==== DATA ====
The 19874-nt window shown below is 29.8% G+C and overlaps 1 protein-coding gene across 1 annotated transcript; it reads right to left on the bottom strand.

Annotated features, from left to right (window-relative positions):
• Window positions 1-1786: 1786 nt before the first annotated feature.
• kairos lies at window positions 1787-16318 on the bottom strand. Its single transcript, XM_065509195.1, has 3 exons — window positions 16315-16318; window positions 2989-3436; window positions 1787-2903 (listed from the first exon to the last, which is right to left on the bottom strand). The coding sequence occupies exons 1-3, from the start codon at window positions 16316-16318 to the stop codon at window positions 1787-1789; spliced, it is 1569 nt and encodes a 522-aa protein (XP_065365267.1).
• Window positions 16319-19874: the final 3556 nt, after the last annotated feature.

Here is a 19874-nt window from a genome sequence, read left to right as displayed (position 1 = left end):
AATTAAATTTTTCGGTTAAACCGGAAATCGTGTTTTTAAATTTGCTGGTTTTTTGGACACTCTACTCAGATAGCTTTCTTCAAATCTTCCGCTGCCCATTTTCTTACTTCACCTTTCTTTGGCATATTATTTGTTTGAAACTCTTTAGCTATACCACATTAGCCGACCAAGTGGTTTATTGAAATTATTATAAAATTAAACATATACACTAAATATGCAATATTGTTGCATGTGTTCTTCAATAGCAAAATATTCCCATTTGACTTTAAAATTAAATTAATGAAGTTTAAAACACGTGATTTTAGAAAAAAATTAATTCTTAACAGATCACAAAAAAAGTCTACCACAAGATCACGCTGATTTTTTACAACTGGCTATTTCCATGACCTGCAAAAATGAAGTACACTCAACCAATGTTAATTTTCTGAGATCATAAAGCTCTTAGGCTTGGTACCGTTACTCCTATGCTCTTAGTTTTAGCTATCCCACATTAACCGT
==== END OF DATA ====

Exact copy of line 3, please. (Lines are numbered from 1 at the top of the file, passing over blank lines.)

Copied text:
• Window positions 1-1786: 1786 nt before the first annotated feature.